One more mystery. For two months, July and August, the bird disappears but then returns in September. Does it indeed have a girlfriend someplace? Or does the ceiling site become too hot during those days? Does it hop up into a cool tree to roost? Where do roadrunners on the desert spend the night? Certainly more research is needed. The scientific name is Geococcyx californianus, a member of the cuckoo family! There are 127 species of cuckoos known worldwide. Most cuckoos live in trees, and a species in Missouri, the Yellow-billed Cuckoo, is called "raincrow" because of allegedly "coo-cooing" before a rainstorm.

The roadrunner is said to nest in low shrubs and trees, not on the ground where their running reputation has been achieved. Ginger Chew, versatile California State Park Interpretive Specialist at the Lake Oroville Visitor's Center, observed the roadrunner running on their porch railing and was quite surprised to see it dash into a tree where some kind of nest existed. There has been no verification that it was a roadrunner nest, nor is there proof of two birds present. The Visitor's Center is about a mile, "as the crow flies," from the roosting site, so we wonder about the range of its territory.

I was reminded of another strange bird occurrence at Lake Merritt Refuge in Oakland, California. For nine years a Cattle Egret named McCatty has returned alone to the refuge for the winter, appearing in November and disappearing in March. That little white bird hangs around the feed house door awaiting the 3:30 PM feeding time, when a few smelt are tossed to it, another alteration of lifestyle for a bird ordinarily prone to snatch insects off lawns and cattle yards. I saw it on January 31, 2000, so another year has been added to its legend.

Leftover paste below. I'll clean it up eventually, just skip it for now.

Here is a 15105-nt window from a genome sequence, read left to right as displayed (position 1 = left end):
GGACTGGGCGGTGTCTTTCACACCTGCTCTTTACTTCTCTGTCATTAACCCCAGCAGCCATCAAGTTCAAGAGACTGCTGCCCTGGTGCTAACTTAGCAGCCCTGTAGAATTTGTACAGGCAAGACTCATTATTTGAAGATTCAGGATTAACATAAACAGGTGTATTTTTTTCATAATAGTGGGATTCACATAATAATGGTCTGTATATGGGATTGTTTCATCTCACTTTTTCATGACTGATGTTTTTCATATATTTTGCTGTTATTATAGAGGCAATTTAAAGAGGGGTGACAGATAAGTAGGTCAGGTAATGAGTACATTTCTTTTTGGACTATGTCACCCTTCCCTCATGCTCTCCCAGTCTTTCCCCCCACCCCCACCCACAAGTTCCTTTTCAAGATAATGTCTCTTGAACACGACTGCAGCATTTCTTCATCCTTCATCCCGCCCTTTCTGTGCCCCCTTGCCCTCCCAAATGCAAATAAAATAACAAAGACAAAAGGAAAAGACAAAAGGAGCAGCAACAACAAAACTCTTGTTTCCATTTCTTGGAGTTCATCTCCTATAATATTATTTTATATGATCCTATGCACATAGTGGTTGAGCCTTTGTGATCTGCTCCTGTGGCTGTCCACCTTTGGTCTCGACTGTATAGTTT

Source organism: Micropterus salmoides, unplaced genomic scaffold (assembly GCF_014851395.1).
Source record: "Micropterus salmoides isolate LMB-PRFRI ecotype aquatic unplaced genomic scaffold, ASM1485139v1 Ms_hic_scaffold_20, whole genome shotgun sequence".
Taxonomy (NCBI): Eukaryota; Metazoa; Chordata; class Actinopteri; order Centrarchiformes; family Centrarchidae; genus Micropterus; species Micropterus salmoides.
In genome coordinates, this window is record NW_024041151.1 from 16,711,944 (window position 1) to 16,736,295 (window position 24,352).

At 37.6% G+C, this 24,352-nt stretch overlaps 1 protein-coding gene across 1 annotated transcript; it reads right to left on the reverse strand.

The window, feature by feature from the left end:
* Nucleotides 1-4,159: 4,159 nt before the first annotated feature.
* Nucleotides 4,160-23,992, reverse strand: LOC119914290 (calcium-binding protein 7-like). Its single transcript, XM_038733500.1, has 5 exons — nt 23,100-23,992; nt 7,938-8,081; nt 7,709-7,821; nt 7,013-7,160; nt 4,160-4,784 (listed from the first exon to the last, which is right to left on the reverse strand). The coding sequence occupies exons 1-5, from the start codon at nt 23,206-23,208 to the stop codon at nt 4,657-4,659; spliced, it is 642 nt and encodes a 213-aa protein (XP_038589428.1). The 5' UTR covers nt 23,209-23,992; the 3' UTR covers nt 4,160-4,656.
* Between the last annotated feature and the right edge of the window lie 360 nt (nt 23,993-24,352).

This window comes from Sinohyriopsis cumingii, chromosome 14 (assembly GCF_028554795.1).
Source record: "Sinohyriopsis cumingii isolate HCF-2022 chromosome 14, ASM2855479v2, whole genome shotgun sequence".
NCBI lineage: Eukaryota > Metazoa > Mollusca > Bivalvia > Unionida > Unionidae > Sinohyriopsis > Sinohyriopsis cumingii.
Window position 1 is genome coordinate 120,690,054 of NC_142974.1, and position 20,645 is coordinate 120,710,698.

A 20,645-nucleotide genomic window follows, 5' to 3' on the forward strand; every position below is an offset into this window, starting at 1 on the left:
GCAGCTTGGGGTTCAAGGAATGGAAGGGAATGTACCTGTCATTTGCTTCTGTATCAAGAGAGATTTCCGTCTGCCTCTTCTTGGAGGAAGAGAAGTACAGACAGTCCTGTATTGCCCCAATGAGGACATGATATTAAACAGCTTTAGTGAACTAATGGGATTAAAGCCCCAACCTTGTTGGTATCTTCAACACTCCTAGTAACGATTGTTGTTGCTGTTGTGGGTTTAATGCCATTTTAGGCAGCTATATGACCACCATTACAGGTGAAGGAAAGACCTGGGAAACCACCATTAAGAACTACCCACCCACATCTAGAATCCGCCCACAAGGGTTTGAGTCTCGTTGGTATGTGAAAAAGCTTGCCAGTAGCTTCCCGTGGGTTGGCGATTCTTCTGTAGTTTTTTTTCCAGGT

No one knows the secret life of McCatty, and it is as much a mystery as that of Freddy the roadrunner. The marvelous flying ability of birds enables them to come and go in perfect freedom, and man the watcher can simply witness those remarkable flights and try to understand the reason of migration and wildlife distribution and consider wonders like the strange presence of Freddy and McCatty - special birds adopted by local bird lovers.

I am saddened to think of those lonely birds, Freddy and McCatty, confronting the challenges of life without comrades to interact with. At least, it has not been established that there are two roadrunners on Kelly Ridge. It is that Ishi feeling, of being the last of a group in a world of strangers.

At one time there had to be a last Passenger Pigeon before they became extinct. Imagine the futility of it all - the last one with time ticking toward the end. I can only muse about those endings, and feel a tinge of sympathy for their fate. Or do I read it wrong? Does the roadrunner or the Cattle Egret prefer the hermit mode and the fullness of freedom? No wonder the Audubon Society has a hotline for rare bird sightings. You never know what you will see!


© 2000 Rex Burress
February 1, 2000